I am sure that if you have more than one WordPress install then you have probably wanted some kind of a WordPress status dashboard. I know I have. The other day I had the great fortune of stumbling across a fantastic tool from Justin Scheetz and Dave Sabol aptly called WordPress Status Dashboard.
WordPress Status Dashboard?
WordPress Status Dashboard gives you the ability to see the status of all of your WordPress installations in one place. The simple dashboard lets you see which of your WordPress sites are up-to-date and running the most recent versions of WordPress and installed plugins. The video below gives you a general overview of how it all works.
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Setting Up WordPress Status Dashboard
- Create the Database – WordPress Status Dashboard requires a MySQL database. I set mine up in quickly on Dreamhost. This requires a bit of technical knowledge but if you’re unsure how to do this I am sure that your hosting provider should be able to help you.
- Import the SQL File — The WordPress Status Dashboard developers included an SQL file with all of the proper table structure for the database you created in step one. Login into your phpMyAdmin control panel and import the file. Again, your hosting provider should be able to help you if your unsure how to do this.
- Edit the “config.php” File – You will need to locate the “/includes/config.php” file and edit the information. You’ll need to add the database name, user and password that you just created for the SQL database in step two. You will then need to create an administrator’s username and password. These are the credentials that you will use to log into the web based dashboard. Note: Since I use Dreamhost, I had to change the database host from “localhost” to the full host name, e.g. “mysql.dashboard.domain.com”.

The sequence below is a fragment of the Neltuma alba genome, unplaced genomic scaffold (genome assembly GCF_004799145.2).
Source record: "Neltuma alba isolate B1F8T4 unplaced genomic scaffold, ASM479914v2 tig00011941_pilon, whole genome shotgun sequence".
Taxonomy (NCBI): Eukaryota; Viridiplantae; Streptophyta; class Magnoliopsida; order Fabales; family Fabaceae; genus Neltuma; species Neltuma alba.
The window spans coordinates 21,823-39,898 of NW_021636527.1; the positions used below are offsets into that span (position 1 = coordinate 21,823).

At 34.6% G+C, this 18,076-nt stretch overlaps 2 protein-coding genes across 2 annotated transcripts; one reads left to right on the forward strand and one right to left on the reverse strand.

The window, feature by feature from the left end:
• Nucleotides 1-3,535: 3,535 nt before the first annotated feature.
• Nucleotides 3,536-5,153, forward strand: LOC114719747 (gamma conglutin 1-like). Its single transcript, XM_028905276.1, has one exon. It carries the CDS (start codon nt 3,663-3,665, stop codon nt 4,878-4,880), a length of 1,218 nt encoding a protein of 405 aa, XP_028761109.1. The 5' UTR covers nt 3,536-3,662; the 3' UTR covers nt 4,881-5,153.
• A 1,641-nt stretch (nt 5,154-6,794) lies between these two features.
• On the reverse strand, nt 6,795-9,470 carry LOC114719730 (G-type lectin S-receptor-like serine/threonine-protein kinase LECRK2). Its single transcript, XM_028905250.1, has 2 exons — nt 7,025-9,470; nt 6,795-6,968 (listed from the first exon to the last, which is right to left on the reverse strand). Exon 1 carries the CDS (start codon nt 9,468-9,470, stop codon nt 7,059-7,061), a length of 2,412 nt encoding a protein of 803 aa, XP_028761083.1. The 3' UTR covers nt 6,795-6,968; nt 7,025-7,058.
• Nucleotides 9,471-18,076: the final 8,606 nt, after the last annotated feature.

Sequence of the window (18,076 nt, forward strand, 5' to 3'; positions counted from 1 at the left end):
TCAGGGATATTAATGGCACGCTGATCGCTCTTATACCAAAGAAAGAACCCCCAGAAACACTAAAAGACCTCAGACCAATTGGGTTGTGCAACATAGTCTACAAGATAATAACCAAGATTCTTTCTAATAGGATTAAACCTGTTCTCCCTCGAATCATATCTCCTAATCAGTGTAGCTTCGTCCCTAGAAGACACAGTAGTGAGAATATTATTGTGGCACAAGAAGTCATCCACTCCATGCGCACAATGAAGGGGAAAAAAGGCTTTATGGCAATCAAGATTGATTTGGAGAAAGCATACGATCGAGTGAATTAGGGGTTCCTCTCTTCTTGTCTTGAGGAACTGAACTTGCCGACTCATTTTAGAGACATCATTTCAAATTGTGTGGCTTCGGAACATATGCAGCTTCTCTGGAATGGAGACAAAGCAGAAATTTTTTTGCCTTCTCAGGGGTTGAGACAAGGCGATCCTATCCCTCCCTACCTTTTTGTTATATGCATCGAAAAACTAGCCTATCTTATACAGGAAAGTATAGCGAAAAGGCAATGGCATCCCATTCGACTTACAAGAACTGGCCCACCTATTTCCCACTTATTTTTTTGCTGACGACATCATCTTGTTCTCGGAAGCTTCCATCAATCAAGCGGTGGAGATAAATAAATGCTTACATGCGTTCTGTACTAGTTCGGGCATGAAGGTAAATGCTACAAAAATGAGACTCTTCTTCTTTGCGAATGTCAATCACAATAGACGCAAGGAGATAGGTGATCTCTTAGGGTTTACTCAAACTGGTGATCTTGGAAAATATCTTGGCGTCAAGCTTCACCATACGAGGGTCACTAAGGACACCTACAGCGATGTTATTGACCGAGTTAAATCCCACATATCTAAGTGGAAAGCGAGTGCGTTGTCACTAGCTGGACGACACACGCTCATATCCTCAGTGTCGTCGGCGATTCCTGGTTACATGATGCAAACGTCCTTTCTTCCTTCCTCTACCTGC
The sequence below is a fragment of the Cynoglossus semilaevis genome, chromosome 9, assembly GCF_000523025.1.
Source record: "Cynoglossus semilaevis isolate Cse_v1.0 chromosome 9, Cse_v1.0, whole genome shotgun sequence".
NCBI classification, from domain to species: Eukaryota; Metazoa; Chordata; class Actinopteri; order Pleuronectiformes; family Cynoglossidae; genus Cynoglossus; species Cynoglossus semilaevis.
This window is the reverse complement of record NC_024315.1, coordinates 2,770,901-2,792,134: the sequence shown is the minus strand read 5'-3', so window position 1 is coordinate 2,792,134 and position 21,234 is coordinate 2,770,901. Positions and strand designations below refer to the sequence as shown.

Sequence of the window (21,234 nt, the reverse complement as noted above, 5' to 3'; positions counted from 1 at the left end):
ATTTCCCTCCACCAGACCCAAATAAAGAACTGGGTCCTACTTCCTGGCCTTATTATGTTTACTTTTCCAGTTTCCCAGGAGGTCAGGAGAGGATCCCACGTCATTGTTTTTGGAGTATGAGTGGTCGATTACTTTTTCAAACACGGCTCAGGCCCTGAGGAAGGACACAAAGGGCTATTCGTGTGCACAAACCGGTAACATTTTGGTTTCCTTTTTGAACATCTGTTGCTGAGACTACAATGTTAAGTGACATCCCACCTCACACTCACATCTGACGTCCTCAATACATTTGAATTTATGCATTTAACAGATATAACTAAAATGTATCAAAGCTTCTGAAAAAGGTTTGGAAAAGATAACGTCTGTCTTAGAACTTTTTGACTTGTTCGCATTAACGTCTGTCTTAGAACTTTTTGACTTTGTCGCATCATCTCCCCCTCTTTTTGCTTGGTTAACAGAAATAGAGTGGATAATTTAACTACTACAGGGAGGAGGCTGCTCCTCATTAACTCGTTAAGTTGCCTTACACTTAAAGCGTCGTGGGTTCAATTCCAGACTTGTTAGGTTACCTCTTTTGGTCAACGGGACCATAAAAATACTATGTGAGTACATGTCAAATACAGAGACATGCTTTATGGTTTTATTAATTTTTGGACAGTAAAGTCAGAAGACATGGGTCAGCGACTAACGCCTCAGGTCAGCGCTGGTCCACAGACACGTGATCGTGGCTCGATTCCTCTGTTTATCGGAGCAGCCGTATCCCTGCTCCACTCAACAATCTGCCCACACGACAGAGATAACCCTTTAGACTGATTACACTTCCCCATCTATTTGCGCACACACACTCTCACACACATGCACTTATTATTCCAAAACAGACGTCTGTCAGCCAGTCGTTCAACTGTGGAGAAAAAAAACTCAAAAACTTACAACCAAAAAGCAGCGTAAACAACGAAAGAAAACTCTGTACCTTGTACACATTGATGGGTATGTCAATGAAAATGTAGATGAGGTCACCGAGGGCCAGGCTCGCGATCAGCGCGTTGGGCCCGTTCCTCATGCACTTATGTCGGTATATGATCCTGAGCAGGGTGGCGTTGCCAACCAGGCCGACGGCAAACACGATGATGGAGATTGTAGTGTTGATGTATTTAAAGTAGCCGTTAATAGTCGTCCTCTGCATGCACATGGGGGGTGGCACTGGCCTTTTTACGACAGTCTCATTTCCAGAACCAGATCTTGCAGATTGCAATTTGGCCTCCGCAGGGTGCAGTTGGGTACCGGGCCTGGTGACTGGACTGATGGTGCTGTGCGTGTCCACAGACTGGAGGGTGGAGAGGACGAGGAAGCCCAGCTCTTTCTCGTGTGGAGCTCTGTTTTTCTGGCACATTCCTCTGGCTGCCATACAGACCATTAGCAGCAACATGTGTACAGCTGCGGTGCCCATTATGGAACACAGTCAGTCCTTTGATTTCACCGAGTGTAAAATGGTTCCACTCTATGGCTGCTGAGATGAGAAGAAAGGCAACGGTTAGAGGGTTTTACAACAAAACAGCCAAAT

- Enter a Security Key — You will need to enter a secret security key that you will use to connect your WordPress sites to the WordPress Status Dashboard (more on this later). This will prevent any other WP Status Dashboard user from entering your clients’ websites into their dashboard.
- Upload the Files – Upload the entire directory to a location of your choice. As I said above, I created a subdomain such as “dashboard.domain.com” where I installed my WordPress Status Dashboard.
Connecting Your WordPress Sites
In order for WordPress Status Dashboard to connect with your WordPress sites you will need to install theWordPress Status Dashboard plugin on each of those sites. This free plugin can be found in the WordPress plugin directory by searching for “WP Status Dashboard” in the plugins panel of your WordPress control panel.
After you have installed the plugin, all you need to do is add your security key in the plugin settings. Go back your WordPress Status Dashboard and click the “Add Client” button in the top right. Fill in the details and you have completed the setup.
WordPress Status Dashboard Setup Complete!
Some of the initial steps to get this little tool setup might appear to be somewhat involved but it is all worth it in the end. The amount of time that I spend trying to stay on top of keeping everything up-to-date makes WordPress Status Dashboard well worth the effort.